PCM - The Principle
The name Phase Change Materials is a collective term for materials which are capable of changing their state of matter within a certain temperature range: from solid to liquid and from liquid to solid (this is known as "phase change"). The simplest example is water, which turns into ice at 0 °C and into steam at 100 °C.
In order to physically incorporate Phase Change Materials in textiles, they are enclosed in a protective wrapping (a microcapsule with a diameter of just a few microns). This is to prevent leakage during the liquid phase and to ensure that the garment can stand the effects of washing, cleaning and the weather.
Ideal bearer materials for these microcapsules, which enclose the Phase Change Material, are fibres, coatings and foam, which can be added to different materials such as fleece, tricots or fabrics.
A product of Schoeller–PCM™ contains Phase Change Materials, enclosed into innumerable tiny microcapsules which react to temperature fluctuations. At a certain temperature, their aggregate condition changes: from liquid to solid and vice-versa. The Phase Change Material in the microcapsules has been set to a particular temperature range. If the body temperature or the outside temperature rises, the excess warmth is stored. When the temperature drops, the previously-stored warmth is released again. In other words: Schoeller®-PCM™ actively balances out temperature extremes.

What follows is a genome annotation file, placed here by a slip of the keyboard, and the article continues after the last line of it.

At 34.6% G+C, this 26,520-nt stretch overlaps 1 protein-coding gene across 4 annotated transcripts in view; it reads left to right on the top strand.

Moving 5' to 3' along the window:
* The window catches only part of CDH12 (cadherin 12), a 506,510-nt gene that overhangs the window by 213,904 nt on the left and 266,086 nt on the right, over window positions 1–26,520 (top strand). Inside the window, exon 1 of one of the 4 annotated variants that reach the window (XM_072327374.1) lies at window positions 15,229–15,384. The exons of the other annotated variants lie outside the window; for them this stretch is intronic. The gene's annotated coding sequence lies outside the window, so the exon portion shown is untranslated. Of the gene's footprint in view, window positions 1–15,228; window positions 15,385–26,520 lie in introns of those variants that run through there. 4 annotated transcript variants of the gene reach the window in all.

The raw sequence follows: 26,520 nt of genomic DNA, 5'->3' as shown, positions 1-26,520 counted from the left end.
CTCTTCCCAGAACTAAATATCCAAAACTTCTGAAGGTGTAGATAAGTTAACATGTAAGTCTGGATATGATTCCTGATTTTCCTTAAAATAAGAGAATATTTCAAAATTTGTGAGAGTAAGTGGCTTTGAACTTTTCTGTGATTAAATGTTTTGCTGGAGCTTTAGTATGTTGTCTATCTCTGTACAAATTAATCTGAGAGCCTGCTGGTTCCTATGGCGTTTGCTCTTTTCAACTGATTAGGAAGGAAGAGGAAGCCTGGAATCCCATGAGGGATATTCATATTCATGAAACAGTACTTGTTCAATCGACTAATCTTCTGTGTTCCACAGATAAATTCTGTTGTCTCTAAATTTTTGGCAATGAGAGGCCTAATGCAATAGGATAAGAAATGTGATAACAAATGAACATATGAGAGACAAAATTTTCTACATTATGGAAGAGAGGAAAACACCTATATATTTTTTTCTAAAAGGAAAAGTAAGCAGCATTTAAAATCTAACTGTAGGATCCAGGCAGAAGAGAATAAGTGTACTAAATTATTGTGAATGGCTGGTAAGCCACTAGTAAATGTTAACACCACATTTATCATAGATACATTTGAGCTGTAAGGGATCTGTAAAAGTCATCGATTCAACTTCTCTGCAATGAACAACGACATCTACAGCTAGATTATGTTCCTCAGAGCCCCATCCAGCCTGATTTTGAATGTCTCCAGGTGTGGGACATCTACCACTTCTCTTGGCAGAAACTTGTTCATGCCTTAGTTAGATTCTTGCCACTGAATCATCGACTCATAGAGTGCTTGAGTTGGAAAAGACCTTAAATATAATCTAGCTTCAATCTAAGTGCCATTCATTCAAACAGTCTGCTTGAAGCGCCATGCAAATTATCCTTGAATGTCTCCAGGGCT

Products with Schoeller®-PCM™ always ensure the very own comfort climate. Even with extreme fluctuations in temperature, the wearer never feel too cold or too warm, and the performance level is maintained.
- Aerospace Technology: Phase Change Materials were developed for NASA.
- Dynamic Climate Control: Schoeller®-PCM™ actively balances out temperature extremes.
- Schoeller®-PCM™ creates a personal comfort climate. Performance is retained even under the most extreme conditions.
- In addition to a temperature-regulating function, Schoeller®-PCM™ offers the following properties: High breathability and moisture-regulation.